A neighborhood listserv can be civil, too
Earlier last week a Howard student on the 400 block of Elm Street held a somewhat raucous party. Some neighbors voiced their displeasure on the neighborhood listserv. Normally this sort of event is not news, but the student’s apology on the listserv was notable:
It came to my attention that last night and possibly other nights this week, a student of Howard or I have disrupted this order of the 400 block of Elm. I would like to apologize to you for this. I did not anticipate so many people, however, I understand that it is still my responsibility. I am sending this email to assure you and the residence of Elm Street that this will not be a recurring problem, in fact, this will be the last time I cause this disturbance again. I do realize that this is a historic neighborhood and I never meant to disrespect you or any of the neighbors. This is your community, not mine. Once again I apologize and I would love to speak to you in person, maybe over lunch or coffee.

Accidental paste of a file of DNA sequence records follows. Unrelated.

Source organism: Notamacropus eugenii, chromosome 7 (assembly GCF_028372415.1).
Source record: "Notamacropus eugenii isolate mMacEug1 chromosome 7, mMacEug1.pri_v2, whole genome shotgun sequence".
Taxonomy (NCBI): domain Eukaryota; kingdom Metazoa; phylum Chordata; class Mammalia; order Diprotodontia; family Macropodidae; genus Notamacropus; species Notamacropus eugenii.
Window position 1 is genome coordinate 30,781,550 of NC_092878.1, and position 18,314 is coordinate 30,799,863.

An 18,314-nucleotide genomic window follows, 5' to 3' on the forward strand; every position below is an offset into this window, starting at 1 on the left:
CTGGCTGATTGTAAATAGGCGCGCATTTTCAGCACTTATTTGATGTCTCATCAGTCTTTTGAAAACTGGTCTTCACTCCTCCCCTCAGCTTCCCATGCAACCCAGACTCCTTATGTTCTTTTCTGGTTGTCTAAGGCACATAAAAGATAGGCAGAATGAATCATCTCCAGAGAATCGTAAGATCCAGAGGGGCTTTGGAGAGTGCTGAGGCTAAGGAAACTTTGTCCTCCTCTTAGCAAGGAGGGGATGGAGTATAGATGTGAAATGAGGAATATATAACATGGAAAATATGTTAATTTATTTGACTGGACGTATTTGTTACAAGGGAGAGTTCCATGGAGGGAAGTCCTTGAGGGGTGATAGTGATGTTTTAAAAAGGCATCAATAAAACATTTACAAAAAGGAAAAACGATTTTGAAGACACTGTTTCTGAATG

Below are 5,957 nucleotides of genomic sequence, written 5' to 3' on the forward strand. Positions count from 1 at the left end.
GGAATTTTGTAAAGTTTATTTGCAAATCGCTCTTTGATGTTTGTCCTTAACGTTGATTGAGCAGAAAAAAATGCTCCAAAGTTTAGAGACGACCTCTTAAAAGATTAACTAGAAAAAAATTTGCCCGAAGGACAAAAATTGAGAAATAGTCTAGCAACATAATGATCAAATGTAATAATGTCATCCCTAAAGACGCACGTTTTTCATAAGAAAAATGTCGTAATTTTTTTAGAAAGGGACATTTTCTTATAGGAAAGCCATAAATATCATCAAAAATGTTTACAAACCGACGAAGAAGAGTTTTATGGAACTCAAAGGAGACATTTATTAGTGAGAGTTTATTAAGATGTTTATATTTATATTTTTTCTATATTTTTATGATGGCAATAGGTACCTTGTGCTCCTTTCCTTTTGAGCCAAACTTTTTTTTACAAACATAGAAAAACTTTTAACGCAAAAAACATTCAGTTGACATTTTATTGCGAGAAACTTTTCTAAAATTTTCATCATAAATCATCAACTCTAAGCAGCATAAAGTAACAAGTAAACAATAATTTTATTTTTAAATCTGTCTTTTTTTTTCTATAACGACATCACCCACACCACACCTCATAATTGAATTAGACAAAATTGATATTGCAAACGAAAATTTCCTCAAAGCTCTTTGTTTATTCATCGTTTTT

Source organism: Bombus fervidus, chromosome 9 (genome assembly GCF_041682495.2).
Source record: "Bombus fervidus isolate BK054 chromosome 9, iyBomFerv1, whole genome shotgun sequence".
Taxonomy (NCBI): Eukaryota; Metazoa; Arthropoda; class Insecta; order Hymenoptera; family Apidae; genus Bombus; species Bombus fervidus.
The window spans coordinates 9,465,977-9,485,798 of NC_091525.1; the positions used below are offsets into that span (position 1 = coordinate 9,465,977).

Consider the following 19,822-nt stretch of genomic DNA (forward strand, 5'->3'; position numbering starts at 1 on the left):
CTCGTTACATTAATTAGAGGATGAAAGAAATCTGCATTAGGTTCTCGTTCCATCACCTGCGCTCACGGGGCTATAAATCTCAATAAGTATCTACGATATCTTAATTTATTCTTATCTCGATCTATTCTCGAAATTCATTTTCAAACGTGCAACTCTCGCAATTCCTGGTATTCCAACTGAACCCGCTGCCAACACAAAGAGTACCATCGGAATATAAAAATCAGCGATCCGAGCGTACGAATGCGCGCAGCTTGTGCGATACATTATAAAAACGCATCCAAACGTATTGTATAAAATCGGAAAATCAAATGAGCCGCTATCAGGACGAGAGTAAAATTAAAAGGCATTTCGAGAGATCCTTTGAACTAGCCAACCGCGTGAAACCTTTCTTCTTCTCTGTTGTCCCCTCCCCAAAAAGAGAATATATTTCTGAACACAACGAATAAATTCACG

If anyone has any question, feel free to email me or if you would like to speak in person, email me and we can set up a time that works best.
Once again I apologize and I can assure you that my tenants and I will not cause this incident again
Thank you for your time
The public apology is appreciated. However, the sentence “this is your community, not mine” was striking. A community belongs to the people who live there at that time, even residents who are also enrolled at the adjacent university.